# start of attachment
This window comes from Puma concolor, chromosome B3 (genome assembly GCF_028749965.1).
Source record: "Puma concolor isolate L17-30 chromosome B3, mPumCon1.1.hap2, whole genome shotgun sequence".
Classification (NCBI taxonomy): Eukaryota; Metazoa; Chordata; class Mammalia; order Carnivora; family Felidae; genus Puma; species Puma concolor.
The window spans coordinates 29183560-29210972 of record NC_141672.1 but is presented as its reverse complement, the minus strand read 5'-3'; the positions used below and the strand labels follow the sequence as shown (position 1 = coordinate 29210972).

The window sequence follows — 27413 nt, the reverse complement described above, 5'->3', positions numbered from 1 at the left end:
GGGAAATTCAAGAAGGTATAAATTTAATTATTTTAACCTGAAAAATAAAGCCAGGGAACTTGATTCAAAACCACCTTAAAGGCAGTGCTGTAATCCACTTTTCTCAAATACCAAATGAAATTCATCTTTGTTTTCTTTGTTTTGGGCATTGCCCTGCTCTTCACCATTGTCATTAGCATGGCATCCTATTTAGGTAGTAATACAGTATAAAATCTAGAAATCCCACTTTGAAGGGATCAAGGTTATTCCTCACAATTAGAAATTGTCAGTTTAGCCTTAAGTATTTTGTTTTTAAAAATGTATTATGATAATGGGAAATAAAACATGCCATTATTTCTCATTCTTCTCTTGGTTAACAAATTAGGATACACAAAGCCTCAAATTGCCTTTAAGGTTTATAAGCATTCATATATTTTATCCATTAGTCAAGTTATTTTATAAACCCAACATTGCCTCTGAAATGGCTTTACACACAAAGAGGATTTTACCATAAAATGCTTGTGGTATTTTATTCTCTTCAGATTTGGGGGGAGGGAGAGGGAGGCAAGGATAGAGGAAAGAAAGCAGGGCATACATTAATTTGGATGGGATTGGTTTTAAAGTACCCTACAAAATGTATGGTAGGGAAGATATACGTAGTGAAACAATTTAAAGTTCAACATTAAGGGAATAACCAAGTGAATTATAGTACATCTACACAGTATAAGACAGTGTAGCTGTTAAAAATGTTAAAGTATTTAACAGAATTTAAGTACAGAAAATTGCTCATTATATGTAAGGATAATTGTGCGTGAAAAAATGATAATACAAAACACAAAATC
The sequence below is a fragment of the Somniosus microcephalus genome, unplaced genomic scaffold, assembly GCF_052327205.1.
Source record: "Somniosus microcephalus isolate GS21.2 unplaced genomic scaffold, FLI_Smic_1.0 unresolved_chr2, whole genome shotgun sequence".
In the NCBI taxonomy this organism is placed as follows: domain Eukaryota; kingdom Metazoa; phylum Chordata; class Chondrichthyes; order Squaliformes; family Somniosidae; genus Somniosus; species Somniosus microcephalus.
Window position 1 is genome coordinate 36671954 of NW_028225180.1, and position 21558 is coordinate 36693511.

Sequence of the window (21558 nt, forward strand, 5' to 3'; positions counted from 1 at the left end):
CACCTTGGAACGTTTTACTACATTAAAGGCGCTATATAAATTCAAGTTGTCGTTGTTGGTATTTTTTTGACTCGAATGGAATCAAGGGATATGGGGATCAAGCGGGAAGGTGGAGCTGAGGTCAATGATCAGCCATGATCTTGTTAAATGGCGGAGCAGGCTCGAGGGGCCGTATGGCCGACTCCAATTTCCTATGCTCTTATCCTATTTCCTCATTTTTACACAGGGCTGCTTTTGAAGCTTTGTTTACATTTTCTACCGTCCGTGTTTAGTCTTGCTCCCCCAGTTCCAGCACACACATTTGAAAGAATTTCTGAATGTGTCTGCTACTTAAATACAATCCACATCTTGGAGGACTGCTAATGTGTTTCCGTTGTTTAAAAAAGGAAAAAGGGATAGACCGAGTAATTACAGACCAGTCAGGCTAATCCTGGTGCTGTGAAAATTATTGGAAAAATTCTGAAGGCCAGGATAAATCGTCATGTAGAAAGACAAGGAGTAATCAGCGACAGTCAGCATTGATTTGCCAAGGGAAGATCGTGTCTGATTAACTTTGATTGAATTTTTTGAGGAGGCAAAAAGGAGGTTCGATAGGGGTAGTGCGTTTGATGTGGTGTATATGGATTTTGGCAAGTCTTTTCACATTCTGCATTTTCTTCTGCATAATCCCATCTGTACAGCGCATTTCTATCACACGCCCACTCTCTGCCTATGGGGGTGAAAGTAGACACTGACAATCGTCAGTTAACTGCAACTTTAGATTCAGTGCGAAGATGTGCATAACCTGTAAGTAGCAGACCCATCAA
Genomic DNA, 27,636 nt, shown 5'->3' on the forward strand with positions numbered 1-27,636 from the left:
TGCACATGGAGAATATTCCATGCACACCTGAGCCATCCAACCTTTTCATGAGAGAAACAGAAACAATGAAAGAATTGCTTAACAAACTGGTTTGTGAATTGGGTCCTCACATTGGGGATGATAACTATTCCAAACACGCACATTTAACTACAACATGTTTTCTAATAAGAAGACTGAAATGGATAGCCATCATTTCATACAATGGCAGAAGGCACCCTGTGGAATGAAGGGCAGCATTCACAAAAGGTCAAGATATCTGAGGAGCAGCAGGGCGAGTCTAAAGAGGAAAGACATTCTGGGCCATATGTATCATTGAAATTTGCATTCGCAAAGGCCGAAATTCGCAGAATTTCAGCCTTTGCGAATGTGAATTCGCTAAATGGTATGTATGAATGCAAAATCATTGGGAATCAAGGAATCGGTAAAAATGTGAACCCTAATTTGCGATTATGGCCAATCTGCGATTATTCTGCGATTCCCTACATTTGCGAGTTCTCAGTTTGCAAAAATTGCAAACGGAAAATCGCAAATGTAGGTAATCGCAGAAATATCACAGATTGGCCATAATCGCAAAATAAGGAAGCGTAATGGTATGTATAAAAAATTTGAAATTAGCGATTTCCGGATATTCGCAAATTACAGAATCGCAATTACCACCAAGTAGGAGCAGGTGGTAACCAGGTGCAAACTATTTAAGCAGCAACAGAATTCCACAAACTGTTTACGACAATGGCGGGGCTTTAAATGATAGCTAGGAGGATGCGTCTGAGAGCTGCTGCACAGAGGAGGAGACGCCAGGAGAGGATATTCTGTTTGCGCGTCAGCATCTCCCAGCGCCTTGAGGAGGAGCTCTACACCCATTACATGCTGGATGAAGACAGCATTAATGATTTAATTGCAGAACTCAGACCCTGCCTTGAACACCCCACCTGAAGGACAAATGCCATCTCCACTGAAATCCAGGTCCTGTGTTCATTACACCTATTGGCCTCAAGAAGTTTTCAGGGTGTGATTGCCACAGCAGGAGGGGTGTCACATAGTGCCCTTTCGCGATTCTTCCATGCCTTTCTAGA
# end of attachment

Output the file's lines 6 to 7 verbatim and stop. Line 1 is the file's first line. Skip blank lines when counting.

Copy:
GGGAAATTCAAGAAGGTATAAATTTAATTATTTTAACCTGAAAAATAAAGCCAGGGAACTTGATTCAAAACCACCTTAAAGGCAGTGCTGTAATCCACTTTTCTCAAATACCAAATGAAATTCATCTTTGTTTTCTTTGTTTTGGGCATTGCCCTGCTCTTCACCATTGTCATTAGCATGGCATCCTATTTAGGTAGTAATACAGTATAAAATCTAGAAATCCCACTTTGAAGGGATCAAGGTTATTCCTCACAATTAGAAATTGTCAGTTTAGCCTTAAGTATTTTGTTTTTAAAAATGTATTATGATAATGGGAAATAAAACATGCCATTATTTCTCATTCTTCTCTTGGTTAACAAATTAGGATACACAAAGCCTCAAATTGCCTTTAAGGTTTATAAGCATTCATATATTTTATCCATTAGTCAAGTTATTTTATAAACCCAACATTGCCTCTGAAATGGCTTTACACACAAAGAGGATTTTACCATAAAATGCTTGTGGTATTTTATTCTCTTCAGATTTGGGGGGAGGGAGAGGGAGGCAAGGATAGAGGAAAGAAAGCAGGGCATACATTAATTTGGATGGGATTGGTTTTAAAGTACCCTACAAAATGTATGGTAGGGAAGATATACGTAGTGAAACAATTTAAAGTTCAACATTAAGGGAATAACCAAGTGAATTATAGTACATCTACACAGTATAAGACAGTGTAGCTGTTAAAAATGTTAAAGTATTTAACAGAATTTAAGTACAGAAAATTGCTCATTATATGTAAGGATAATTGTGCGTGAAAAAATGATAATACAAAACACAAAATC
The sequence below is a fragment of the Somniosus microcephalus genome, unplaced genomic scaffold, assembly GCF_052327205.1.